The Bible says it, I believe it, that settles it: Albert Mohler’s circular reasoning Ferris Wheel rolls over Richard Dawkins

Albert Mohler, president of the Southern Baptist Theological seminary, and the man Time magazine once (weirdly) called America’s “reigning intellectual in the evangelical movement”, is a young earth creationist who recently wrote at his blog the following about Richard Dawkins:

Dawkins claims to be driven only by reason and “reality” in his worldview, but the actual arguments he makes show only the limits of autonomous reason when it comes to understanding ultimate reality.

But here are three questions about this curious (and circularly reasoned) statement:

  • How could Albert Mohler possibly know whether Richard Dawkins’s autonomous reasoning accords with ultimate reality unless Mohler himself engaged in some process of autonomous reasoning in evaluating Dawkins’s arguments for himself?
  • Can one reason in any other way than in one’s own head (that is, autonomously)?
  • How can one ever know that one’s autonomous reasoning has brought you to an “understanding of ultimate reality”? 

Further, if Albert Mohler discovered Richard Dawkins’s arguments are ultimately flawed (based on Mohler’s own efforts at autonomous reasoning), then it follows that autonomous reasoning is, indeed, efficacious (at least in the way that Albert Mohler uses it).

But we all know what Mohler meant to say: the Bible says it’s the ultimate reality, I believe it, that settles it. You need the Bible to reach ultimate reality. You can’t reach it unaided.

But how does he know this? 

Well, you gotta have faith. If you go through a process of autonomous reasoning that brings you to a different conclusion than the Bible’s, it just shows the poverty of your epistemic method. The correct epistemic method is just to believe what the Bible says based on your inner witness and for no other particular reason at all (or for ad hoc reasons contrived by you after you’ve already decided to believe it).

Or, to put it bluntly, unaided reasoning is folly. Apart from the Bible’s guidance, reasoning is ultimately strident, leading one to sterile and empty conclusions. Here’s Albert Mohler again:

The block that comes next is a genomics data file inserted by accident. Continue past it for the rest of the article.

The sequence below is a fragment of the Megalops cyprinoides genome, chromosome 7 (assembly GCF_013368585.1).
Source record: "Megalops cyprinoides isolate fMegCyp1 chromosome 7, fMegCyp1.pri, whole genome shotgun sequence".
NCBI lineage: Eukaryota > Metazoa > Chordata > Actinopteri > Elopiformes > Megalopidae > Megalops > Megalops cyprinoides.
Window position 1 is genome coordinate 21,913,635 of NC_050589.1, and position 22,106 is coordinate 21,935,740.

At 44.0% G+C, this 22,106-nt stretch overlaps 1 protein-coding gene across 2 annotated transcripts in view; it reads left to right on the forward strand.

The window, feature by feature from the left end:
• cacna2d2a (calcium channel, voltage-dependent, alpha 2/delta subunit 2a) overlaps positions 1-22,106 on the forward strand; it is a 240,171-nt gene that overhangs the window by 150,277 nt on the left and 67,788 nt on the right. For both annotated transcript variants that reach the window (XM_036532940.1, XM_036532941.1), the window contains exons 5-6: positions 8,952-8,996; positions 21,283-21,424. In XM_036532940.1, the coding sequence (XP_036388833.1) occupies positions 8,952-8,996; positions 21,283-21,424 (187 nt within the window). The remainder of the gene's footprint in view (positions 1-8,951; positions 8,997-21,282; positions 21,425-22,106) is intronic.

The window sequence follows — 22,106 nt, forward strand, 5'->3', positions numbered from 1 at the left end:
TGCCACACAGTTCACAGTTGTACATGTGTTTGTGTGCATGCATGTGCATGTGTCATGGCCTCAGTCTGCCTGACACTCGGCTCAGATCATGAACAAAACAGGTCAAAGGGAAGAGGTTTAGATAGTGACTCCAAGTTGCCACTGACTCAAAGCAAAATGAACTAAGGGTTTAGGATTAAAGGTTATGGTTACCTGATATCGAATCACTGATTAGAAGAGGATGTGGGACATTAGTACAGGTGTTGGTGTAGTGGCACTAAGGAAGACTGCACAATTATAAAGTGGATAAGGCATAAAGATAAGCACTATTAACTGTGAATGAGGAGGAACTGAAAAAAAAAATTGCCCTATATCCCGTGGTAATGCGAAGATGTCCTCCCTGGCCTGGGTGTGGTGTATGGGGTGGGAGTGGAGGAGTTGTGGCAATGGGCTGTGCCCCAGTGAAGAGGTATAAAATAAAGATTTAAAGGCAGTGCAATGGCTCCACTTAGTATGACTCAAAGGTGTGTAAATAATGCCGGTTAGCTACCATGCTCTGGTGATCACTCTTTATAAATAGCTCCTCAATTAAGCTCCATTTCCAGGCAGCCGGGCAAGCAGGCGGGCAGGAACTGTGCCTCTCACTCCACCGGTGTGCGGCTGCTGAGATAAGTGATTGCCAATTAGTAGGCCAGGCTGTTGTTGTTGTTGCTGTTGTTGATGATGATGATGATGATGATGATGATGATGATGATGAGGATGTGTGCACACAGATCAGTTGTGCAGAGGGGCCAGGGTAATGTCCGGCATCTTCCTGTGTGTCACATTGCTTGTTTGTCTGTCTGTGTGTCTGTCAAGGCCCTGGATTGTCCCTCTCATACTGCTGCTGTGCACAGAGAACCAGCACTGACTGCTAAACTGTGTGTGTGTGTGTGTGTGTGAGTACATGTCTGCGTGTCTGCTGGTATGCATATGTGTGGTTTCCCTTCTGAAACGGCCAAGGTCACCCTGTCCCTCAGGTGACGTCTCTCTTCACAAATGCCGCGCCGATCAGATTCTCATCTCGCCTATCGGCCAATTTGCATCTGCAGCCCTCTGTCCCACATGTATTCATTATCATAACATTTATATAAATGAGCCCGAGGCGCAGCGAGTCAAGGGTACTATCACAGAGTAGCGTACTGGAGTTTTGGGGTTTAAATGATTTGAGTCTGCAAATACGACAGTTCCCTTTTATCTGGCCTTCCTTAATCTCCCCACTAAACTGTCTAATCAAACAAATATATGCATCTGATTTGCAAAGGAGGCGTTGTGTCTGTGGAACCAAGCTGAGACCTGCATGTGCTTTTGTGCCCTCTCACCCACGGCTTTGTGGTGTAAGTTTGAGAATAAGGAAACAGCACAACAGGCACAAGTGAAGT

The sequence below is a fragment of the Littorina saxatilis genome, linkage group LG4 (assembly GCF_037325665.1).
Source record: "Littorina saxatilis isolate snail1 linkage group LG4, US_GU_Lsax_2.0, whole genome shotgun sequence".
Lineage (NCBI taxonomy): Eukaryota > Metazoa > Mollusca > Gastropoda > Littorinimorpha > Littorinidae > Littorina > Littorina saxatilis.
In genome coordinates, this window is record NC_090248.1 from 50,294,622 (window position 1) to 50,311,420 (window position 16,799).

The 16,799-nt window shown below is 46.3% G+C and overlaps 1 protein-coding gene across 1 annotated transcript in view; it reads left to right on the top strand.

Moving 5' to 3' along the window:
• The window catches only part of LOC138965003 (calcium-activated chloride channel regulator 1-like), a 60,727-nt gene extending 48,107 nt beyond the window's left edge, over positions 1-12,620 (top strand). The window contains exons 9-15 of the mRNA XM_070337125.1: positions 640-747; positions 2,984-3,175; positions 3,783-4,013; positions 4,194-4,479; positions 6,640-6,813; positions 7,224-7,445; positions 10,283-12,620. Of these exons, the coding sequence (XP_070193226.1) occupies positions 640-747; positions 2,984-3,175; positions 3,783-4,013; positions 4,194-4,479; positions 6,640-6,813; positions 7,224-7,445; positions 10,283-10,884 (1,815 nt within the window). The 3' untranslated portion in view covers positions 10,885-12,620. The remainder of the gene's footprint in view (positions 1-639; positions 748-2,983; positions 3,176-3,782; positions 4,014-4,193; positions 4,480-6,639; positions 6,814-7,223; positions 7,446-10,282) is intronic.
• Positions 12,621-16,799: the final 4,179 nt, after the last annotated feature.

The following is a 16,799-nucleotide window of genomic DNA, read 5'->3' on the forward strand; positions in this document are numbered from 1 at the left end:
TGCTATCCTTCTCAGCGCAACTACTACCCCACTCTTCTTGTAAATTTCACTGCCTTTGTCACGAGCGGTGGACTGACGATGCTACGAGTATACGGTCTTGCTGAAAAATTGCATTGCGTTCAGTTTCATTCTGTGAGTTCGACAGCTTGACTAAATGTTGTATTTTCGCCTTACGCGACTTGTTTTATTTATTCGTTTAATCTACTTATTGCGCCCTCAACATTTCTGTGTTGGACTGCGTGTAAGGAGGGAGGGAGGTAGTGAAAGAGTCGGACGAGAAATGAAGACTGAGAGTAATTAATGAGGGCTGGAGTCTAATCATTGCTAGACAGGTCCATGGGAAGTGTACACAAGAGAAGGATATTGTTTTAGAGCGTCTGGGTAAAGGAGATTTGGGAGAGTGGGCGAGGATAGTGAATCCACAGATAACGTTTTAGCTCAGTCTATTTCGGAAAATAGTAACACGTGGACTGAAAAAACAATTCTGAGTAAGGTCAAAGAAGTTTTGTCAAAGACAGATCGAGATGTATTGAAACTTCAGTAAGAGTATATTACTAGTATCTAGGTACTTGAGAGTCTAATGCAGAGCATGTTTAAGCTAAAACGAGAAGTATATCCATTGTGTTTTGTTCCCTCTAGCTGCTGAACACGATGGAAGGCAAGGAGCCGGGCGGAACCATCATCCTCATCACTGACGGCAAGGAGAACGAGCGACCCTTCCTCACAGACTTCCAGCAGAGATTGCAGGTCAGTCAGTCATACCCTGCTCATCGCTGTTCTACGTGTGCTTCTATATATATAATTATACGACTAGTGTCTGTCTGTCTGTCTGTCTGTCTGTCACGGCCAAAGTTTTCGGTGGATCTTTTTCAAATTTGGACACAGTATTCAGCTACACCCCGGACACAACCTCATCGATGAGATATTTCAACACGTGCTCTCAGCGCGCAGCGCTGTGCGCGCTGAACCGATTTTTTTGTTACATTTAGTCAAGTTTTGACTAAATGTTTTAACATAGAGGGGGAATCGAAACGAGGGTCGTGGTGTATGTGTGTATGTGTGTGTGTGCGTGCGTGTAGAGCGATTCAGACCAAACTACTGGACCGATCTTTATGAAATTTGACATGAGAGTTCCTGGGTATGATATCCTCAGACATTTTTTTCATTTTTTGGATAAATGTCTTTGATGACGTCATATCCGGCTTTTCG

Let his [Dawkins’s] stridency sink in, along with the sterile and empty “grandeur” Dawkins sees in evolution.

It’s very bad to be strident and to assert the conclusions of your autonomous reason. It’s insolent. And unlike Bible belief (which ends in eternal life and meaning), autonomous reasoning ends in death and nihilism.

Contra Richard Dawkins, that’s Albert Mohler’s position (arrived at by various whirls of his circular reasoning wheel).

What’s yours?

About Santi Tafarella

I teach writing and literature at Antelope Valley College in California.
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4 Responses to The Bible says it, I believe it, that settles it: Albert Mohler’s circular reasoning Ferris Wheel rolls over Richard Dawkins

  1. Cody Deitz says:

    It boggles me that men like Mohler could EVER be known as a reigning intellectual, or any other kind of intellectual, for that matter.

    If anything, his attitude seems one of anti-intellectualism. Coincidentally enough (or not), anti-intellectualism seems to run rampant in the conservative, religious regions of our country. It’s a little depressing.

  2. Longtooth says:

    I cannot help but believe that people like Mohler are educated enough to be aware of how profound some of their intellectual errors are. I think they sometime decided that a better life and living could be made by slinging it for the old holystone verses being on the level about matters of fact and reason. Evidently far better to be loved and admired (and paid) down in the pews for telling the ignorant faithful what they want to hear rather than abide by a reasonable standard of intellectual honesty. It’s called sophistry in the name of social status and rice bowl.

    • santitafarella says:


      I don’t often think of people being blatently insincere, but you have a point. When otherwise intelligent people, as Mohler clearly is, foist blatent logical fallacies onto their audiences, you can’t help but wonder if there is an element of conning involved.

      But in Mohler’s case, I think he has genuinely hunkered down in a Bible-submission position that simply distorts his ability to think (because it is a cultish thing to do, and cultism is very hard to think clearly about when you’re in the midst of it).

      If you don’t reality test—or can’t give yourself permission to reality test—it has to have an effect on how you process information.

      He thinks, after all, that the Flintstones is how it really was ten thousand years ago! You have to be pretty disengaged from reality to think that.


  3. The Flintstones aren’t real?!? :0

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